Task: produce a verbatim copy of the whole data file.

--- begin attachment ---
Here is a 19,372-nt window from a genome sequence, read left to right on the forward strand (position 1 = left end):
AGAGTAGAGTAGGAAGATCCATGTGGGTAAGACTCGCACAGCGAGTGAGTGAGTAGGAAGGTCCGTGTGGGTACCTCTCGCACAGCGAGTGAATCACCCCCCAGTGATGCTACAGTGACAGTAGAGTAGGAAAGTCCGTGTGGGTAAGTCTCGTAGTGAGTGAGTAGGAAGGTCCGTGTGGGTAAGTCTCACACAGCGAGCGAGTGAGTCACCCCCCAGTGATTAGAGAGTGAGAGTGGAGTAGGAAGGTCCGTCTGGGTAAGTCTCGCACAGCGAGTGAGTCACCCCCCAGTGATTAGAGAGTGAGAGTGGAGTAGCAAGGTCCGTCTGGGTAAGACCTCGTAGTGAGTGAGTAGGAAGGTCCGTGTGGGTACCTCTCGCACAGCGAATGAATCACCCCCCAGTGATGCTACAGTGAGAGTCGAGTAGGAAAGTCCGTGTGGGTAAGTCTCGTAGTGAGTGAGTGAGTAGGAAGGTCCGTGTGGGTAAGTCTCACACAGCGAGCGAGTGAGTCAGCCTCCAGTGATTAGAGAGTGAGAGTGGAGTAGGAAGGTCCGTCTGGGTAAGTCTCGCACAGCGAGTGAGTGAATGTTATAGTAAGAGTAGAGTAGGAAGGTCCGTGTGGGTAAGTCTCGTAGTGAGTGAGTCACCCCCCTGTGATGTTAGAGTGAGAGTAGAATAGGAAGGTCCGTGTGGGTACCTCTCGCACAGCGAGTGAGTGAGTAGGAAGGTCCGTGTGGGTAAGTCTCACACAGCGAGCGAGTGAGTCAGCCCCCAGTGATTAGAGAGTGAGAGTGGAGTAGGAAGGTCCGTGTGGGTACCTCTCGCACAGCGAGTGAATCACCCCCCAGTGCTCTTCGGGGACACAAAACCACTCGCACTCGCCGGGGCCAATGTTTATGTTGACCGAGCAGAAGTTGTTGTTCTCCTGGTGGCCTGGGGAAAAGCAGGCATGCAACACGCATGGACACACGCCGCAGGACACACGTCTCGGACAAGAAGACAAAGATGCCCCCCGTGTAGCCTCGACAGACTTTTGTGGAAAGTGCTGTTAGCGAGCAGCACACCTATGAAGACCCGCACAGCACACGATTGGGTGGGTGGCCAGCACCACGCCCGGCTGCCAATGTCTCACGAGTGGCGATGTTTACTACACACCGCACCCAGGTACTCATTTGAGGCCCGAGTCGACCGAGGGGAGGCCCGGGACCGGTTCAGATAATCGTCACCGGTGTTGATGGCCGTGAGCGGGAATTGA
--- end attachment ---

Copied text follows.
Here is a 19,372-nt window from a genome sequence, read left to right on the forward strand (position 1 = left end):
AGAGTAGAGTAGGAAGATCCATGTGGGTAAGACTCGCACAGCGAGTGAGTGAGTAGGAAGGTCCGTGTGGGTACCTCTCGCACAGCGAGTGAATCACCCCCCAGTGATGCTACAGTGACAGTAGAGTAGGAAAGTCCGTGTGGGTAAGTCTCGTAGTGAGTGAGTAGGAAGGTCCGTGTGGGTAAGTCTCACACAGCGAGCGAGTGAGTCACCCCCCAGTGATTAGAGAGTGAGAGTGGAGTAGGAAGGTCCGTCTGGGTAAGTCTCGCACAGCGAGTGAGTCACCCCCCAGTGATTAGAGAGTGAGAGTGGAGTAGCAAGGTCCGTCTGGGTAAGACCTCGTAGTGAGTGAGTAGGAAGGTCCGTGTGGGTACCTCTCGCACAGCGAATGAATCACCCCCCAGTGATGCTACAGTGAGAGTCGAGTAGGAAAGTCCGTGTGGGTAAGTCTCGTAGTGAGTGAGTGAGTAGGAAGGTCCGTGTGGGTAAGTCTCACACAGCGAGCGAGTGAGTCAGCCTCCAGTGATTAGAGAGTGAGAGTGGAGTAGGAAGGTCCGTCTGGGTAAGTCTCGCACAGCGAGTGAGTGAATGTTATAGTAAGAGTAGAGTAGGAAGGTCCGTGTGGGTAAGTCTCGTAGTGAGTGAGTCACCCCCCTGTGATGTTAGAGTGAGAGTAGAATAGGAAGGTCCGTGTGGGTACCTCTCGCACAGCGAGTGAGTGAGTAGGAAGGTCCGTGTGGGTAAGTCTCACACAGCGAGCGAGTGAGTCAGCCCCCAGTGATTAGAGAGTGAGAGTGGAGTAGGAAGGTCCGTGTGGGTACCTCTCGCACAGCGAGTGAATCACCCCCCAGTGCTCTTCGGGGACACAAAACCACTCGCACTCGCCGGGGCCAATGTTTATGTTGACCGAGCAGAAGTTGTTGTTCTCCTGGTGGCCTGGGGAAAAGCAGGCATGCAACACGCATGGACACACGCCGCAGGACACACGTCTCGGACAAGAAGACAAAGATGCCCCCCGTGTAGCCTCGACAGACTTTTGTGGAAAGTGCTGTTAGCGAGCAGCACACCTATGAAGACCCGCACAGCACACGATTGGGTGGGTGGCCAGCACCACGCCCGGCTGCCAATGTCTCACGAGTGGCGATGTTTACTACACACCGCACCCAGGTACTCATTTGAGGCCCGAGTCGACCGAGGGGAGGCCCGGGACCGGTTCAGATAATCGTCACCGGTGTTGATGGCCGTGAGCGGGAATTGA